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Annette Blair, NY Times & USA Today Bestseller

 

 

 

 

 

SEA SCOUNDREL

A Regency Historical Romance

by Annette Blair

An Excerpt  

           With a scowl, a vial, a cloth and a knife, the rogue approached ... and Patience stepped back.  “If you think I’ll let a man, who’s been furious since setting eyes on me, gouge me with a knife, you’re daft.”

                “Shut up and give me your hand.”  He dragged her close to the window and she let out a yelp.

                He almost smiled.  “I haven’t touched you yet.”  He probed the largest sliver and dislodged it, the pain of him ripping it out surprising her. 

                “Ouch!”  Patience reclaimed her hand to soothe the sore spot with her mouth.  As she sucked it, he seemed ... startled?  Fascinated?  Whatever it was, it gave her the fluttering jitters.

                “Damn it, Patience,” he all but groaned.  “Give me that hand and don’t move again until I tell you.” 

                “Yes sir, Captain, sir.”  She pulled her hand away to salute.  “Oh, sorry,” she said, when he snarled and pulled it back. 

                She was forced to kneel on the bench as he tugged her hand across the wide sill and close to the window.  “Some of them are so small, I can hardly see them,” he said absently.  

                By the time they were in a position he found acceptable, her arm was stretched so far, her fingers touched the window.  Her would-be surgeon hunched over her, one of his knees between hers, and she felt the contact to her toes.  In his concentration he squinted, sketching deep lines around his ink-blue eyes and furrowing lines above his brows.  In demon-like concentration his dark eyes were a perfect match to his bronzed skin and waving ebony hair.  “You must be very old,” she said startling him.  “Ouch.”  She moved but he pinned her in place with his legs.

                “Quit squirming.  I’m nearly finished.”  He concentrated on her hand.  “Why do you think I’m old?”

                “You have gray in your hair.  Aunt Harriette does too and she’s very old.”

                He frowned in mock-indignation, and she winked. 

                He chuckled.  “I started turning gray four days ago.  I suspect you gave your aunt her gray hair too.”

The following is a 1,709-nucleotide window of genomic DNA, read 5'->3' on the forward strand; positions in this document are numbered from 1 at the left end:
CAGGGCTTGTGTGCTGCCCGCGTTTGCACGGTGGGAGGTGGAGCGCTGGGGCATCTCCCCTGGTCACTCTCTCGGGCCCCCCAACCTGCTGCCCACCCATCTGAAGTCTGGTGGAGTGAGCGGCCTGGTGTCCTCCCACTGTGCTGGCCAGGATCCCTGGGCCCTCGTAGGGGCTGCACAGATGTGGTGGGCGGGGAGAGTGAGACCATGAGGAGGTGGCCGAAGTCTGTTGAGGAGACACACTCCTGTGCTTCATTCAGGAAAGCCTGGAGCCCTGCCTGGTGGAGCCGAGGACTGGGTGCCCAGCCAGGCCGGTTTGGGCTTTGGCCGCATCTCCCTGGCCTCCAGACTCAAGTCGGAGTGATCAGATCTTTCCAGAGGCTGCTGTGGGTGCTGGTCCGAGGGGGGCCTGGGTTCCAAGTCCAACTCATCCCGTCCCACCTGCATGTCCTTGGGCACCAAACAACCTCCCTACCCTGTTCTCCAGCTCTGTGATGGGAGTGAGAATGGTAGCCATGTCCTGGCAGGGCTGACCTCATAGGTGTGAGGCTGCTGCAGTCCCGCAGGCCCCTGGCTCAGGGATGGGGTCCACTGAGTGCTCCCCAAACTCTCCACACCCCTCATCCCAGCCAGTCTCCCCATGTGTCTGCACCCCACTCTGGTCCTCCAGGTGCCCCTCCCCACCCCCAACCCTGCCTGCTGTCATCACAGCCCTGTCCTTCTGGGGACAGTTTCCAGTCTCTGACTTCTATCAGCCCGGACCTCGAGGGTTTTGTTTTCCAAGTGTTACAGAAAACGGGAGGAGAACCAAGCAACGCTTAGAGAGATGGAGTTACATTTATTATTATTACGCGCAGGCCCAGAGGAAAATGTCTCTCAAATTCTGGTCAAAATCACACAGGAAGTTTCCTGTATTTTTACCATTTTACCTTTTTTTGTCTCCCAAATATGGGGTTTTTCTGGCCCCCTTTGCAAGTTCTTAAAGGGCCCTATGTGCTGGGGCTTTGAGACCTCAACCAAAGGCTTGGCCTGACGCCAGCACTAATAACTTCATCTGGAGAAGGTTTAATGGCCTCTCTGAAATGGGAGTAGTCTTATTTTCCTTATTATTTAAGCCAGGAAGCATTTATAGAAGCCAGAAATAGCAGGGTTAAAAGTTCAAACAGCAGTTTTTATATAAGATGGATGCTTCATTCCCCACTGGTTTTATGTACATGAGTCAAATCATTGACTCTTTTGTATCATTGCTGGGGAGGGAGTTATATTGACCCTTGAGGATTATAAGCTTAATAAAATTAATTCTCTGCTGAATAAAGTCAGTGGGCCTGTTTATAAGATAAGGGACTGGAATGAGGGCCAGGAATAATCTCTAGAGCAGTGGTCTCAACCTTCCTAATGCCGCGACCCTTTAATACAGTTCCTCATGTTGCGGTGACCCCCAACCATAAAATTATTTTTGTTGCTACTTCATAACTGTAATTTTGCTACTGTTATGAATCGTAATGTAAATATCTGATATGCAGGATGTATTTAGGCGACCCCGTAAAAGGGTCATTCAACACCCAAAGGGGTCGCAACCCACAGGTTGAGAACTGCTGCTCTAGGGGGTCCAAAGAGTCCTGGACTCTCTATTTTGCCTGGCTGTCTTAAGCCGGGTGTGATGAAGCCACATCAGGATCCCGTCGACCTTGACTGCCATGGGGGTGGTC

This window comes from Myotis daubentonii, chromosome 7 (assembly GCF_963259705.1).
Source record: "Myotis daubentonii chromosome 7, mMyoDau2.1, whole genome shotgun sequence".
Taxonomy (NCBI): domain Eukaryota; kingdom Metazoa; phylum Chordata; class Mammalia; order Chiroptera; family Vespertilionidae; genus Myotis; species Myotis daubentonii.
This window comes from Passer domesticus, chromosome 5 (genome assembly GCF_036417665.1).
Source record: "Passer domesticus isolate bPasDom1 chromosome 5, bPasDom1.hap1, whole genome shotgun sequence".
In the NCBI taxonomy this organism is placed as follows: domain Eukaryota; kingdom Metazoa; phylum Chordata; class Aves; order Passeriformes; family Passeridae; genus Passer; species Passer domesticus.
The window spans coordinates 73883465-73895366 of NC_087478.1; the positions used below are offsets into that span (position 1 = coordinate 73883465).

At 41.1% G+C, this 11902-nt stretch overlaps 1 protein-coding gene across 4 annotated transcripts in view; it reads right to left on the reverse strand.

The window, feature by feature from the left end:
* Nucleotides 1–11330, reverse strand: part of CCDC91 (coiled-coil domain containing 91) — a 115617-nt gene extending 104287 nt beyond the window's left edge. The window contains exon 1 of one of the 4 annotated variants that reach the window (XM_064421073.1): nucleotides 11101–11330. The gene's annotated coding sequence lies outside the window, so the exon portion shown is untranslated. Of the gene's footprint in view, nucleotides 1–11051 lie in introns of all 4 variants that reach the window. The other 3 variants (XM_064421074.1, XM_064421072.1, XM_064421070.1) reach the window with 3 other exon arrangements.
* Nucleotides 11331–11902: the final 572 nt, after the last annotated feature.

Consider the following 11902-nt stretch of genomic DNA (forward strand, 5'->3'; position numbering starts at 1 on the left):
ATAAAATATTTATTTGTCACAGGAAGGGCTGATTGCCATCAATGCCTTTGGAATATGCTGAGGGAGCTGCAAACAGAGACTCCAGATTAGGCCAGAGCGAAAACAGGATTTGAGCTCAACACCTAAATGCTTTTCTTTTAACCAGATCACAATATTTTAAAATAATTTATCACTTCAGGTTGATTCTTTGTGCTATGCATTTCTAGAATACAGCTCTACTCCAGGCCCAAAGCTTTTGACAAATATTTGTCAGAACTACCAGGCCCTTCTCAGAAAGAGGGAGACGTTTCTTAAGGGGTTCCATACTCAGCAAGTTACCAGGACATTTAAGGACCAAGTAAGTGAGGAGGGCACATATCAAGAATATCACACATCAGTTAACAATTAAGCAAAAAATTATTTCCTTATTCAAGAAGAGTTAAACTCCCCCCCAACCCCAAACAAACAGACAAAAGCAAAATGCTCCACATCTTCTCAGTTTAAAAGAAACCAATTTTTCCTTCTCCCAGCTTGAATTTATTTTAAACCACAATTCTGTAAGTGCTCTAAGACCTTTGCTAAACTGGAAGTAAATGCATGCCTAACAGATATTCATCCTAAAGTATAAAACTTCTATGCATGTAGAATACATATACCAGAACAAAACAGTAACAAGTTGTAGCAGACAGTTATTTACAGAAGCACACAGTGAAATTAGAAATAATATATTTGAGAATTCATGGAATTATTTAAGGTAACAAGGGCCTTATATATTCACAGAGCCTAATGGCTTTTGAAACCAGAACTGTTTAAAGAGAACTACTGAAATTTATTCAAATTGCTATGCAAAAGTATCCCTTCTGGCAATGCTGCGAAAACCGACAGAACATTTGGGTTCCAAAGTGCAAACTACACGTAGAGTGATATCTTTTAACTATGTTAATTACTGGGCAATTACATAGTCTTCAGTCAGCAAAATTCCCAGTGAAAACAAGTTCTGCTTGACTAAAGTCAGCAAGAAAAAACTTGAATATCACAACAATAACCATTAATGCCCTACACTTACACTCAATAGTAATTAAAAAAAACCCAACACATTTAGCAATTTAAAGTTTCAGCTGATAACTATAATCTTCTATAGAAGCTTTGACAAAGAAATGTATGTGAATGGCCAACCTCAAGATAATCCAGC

“So she says.”  With a sigh, Patience lay her head on her arm, and he shifted so he was no longer above but beside her, her injured hand protected in his large capable one.  With those little lines relaxed now around his eyes, he gazed into hers. 

                The center-hung lantern creaked softly with the movement of the ship, almost like a hymn.  And from nowhere, a sense of elation, or contentment -- or perhaps just relief that he was finished -- filled Patience. 

                As she had done, the Captain raised her sore hand to his lips and soothed it with his mouth. 

                Patience’s heart beat a new, rapid rhythm.  Prickles raced from her hand, up her arm, and through her body, resting in the most ludicrous places.  She conceived an absurd notion to explain to him what was happening to her, then she saw in his midnight eyes that he sensed what was happening and where those feelings centered. 

                Heat rising in her face, Patience fairly leapt from the bench.  “Thank you.  I’ll go up, out, and leave you to your work.”

                He emitted a strangled sound, like a groan and a growl at once, and if she could breathe, she would laugh.  “Wait,” he ordered, in a sudden reversal that forced her to obey.

                Trying to scowl, failing, he poured an oil from the vial onto a cloth and soothed the sore spots.  Slow, soft ... sensual ... wonderful.  And she saw wonder in his eyes too ... until his scowl snuffed their moment of harmony.  And he nodded, affirming it, glad of it.  “I want you to put a stop to Rose and Shane.”

                “What?”  Despite her confusion, his anger -- and now hers -- was understandable, comfortable, and easier to deal with.

                “They’re spending entirely too much time together,” he said.

                “They’re just friends.  We’ve only been at sea four days.”

                “Precisely.  In a few weeks, they’ll be ... even friendlier.  You’d damn-well better see to it that doesn’t happen.”

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